Movies That Rock: Still Crazy

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Still Crazy was released in 1998 and follows the story of a band called Strange Fruit, who was famous in the seventies that is trying to make a comeback twenty years later.

During their prime, the band lived the rock & roll lifestyle to the max–groupies, drugs, etc. The band met its end at a huge outdoor festival, when lightning struck the stage. At that point, the members decided to call it quits. Twenty years later, the idea of a reunion tour occurs to former keyboard player Tony. He sets out to find his band mates with the help of their original manager Karen.

The rest of the movie is dedicated to the reunion tour and all that happens along the way. It is a brilliantly done movie and has everything you could ever want from a film: humor, drama, excitement, and even a few tear-inducing moments. With a wonderful cast that includes Bill Nighy, Stephen Rea, Bill Connolly, and Juliet Aubrey, this is definitely a must-see.

My favorite thing about the movie is Bill Nighy. He plays the part of Ray Simms, who took over for the original front man, Keith Lovell, when he died of an overdose. He does a wonderful job of portraying the uncertainty of a man twenty years older that has lost the arrogance of the youthful rock star and is now used to his home comforts and being taken care of by his wife. He is absolutely hilarious. On his merit alone, I would grant the movie five stars out of five. Add in everything else, and I would give it a rating of 7.5 out of 5. It is seriously that great.

If you ever find it on television, or Netflix, check it out. You will not regret it.

My Musings: Local Music

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I wrote this a while back, inspired by some of the most wonderful nights of my life with Lynam, The Velcro Pygmies, Within Reason, Almost Kings, and Rearview Ghost. I wrote down all that occurred to me, then reworded it to make it sound better. (I’m a writer; it’s what we do.) This is the final product.

There is something undeniably beautiful about local musicians. Their craft is shaped by the love of music, not just a love of money. Every note, every chord, every lyric, every performance is guided by emotion and unmarked by the ugliness of greed. Local musicians still have a certain purity about them. This is only emphasized by their ability to actually see themselves touching lives. They can watch an audience in a way that is lost with too much success. From the stage, they witness the smiles, the laughter, the tears, the words to their songs being sung. But even more importantly, after the show they can meet these individuals, exchange words and hugs, learn something about the person before them, forging a connection, however slight.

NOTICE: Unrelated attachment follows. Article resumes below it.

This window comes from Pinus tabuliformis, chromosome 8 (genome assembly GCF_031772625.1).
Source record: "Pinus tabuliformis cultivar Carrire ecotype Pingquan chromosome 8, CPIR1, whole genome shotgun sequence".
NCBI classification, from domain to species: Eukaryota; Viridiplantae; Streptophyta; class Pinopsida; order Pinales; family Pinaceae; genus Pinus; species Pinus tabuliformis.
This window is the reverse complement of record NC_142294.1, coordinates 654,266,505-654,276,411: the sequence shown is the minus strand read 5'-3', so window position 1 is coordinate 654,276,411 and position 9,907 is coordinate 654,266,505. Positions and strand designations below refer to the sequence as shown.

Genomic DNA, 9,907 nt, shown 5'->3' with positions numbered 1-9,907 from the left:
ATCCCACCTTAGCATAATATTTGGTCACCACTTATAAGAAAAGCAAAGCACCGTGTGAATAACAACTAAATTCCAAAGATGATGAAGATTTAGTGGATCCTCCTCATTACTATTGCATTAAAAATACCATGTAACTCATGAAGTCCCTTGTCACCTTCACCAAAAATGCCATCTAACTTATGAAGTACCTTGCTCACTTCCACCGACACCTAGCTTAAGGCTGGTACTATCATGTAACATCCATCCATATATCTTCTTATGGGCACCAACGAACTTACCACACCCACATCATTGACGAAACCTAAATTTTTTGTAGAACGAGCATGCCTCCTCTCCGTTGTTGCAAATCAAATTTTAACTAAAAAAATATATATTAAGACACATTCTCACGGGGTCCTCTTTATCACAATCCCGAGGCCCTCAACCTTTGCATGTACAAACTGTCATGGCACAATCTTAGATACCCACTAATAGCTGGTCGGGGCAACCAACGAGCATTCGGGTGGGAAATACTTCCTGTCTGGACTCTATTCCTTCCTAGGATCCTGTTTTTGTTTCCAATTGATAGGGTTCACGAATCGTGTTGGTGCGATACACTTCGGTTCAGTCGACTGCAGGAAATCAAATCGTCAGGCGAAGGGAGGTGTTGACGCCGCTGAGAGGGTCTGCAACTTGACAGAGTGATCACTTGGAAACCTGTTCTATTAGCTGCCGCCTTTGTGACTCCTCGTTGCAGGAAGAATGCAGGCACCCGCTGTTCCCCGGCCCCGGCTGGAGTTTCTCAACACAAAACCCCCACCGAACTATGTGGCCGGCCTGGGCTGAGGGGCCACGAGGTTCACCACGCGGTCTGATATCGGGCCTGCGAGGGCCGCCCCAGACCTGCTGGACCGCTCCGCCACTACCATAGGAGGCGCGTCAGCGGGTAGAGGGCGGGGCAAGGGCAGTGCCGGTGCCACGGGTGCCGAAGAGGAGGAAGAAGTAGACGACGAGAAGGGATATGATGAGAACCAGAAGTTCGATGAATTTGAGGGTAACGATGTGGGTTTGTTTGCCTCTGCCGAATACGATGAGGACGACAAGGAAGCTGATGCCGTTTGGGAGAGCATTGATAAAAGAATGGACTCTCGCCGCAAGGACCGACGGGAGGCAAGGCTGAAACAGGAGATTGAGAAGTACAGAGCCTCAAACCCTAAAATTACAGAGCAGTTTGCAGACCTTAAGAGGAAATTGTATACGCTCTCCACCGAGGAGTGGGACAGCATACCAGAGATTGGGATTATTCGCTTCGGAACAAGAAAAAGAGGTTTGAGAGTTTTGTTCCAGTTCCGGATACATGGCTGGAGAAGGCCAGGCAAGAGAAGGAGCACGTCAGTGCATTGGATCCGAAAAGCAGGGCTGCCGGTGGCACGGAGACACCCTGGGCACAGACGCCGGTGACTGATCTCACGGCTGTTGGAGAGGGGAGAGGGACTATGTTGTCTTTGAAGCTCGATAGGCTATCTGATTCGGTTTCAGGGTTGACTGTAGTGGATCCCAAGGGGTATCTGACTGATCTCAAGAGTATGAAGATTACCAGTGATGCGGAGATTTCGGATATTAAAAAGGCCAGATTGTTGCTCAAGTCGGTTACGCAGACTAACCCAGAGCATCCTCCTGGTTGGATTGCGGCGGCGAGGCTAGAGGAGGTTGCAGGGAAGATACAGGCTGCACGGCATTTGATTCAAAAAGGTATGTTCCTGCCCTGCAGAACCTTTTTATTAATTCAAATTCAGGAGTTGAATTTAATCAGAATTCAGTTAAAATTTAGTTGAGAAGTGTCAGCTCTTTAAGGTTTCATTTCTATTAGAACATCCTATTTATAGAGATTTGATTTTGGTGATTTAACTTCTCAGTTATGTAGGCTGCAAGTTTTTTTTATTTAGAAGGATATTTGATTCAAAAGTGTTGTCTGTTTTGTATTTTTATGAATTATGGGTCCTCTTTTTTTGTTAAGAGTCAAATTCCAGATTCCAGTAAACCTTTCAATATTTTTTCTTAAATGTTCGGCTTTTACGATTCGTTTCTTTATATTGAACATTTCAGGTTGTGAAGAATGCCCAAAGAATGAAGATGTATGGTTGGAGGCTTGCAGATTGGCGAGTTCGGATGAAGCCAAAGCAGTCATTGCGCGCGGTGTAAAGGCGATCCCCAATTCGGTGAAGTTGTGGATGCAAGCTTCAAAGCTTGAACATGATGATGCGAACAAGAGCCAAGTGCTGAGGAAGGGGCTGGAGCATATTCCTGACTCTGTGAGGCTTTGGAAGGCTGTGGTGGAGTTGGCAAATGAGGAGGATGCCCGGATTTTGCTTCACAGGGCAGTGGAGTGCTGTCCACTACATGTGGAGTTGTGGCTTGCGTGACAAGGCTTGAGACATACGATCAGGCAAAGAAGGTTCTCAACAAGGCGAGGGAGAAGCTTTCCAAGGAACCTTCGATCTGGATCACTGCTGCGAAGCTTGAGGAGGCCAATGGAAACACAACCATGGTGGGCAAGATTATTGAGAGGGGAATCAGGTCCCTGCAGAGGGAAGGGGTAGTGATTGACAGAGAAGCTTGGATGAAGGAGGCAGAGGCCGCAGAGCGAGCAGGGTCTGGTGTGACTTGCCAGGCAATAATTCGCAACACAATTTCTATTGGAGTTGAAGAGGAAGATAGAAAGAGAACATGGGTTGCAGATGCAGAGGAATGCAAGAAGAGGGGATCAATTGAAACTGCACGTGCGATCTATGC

There is a level where all of this is lost. And as much as we all want success for the bands/artists we love so much, it is an unfortunate side effect that a lot of what made them beautiful will fade in the glare of the limelight. They still touch lives, still make people laugh and smile. However, it is no longer a major part of the job…and they begin to lose the personal side of things, working only for a bunch of nameless and faceless fans that become nothing more than sources of money.

Local musicians are the true celebrities. They are the ones who deserve respect, praise, awe, and love. We should all devote as much to their cause as they do. I personally would be lost without the local musicians that I am lucky enough to call friends.

(Let me add that I do not begrudge those who succeed. I have no issue whatsoever with those who worked their way to the top. On the other hand, I do have problems with these created artists who never do anything to earn fame but get shoved down everyone’s throats. For every one of those “artists” that exists, the dreams of a legitimate and deserving artist are being crushed.)

Music Memories: Sevendust

Music Memories: Sevendust

Last May, I saw Sevendust at a club in Huntsville, Alabama. Their opening acts were Longreef and Almost Kings. (In my opinion, it was worth going just for Almost Kings.) Long story short, the show was absolutely fantastic. I had never seen Sevendust before, but I will definitely be seeing them again whenever possible.

At the end of the night, I was waiting to say goodbye to Almost Kings and Sevendust front man Lajon Witherspoon came out. He went to the bus first. When he re-emerged and saw me standing there, he said “Hey, baby.” I ran forward and hugged him. He told me exactly where I had been during the show–front row, on the right–and was more than happy to pose for this picture (taken by one of Almost Kings’ crew). It’s always nice to discover that members of the bands you love are actually kind people.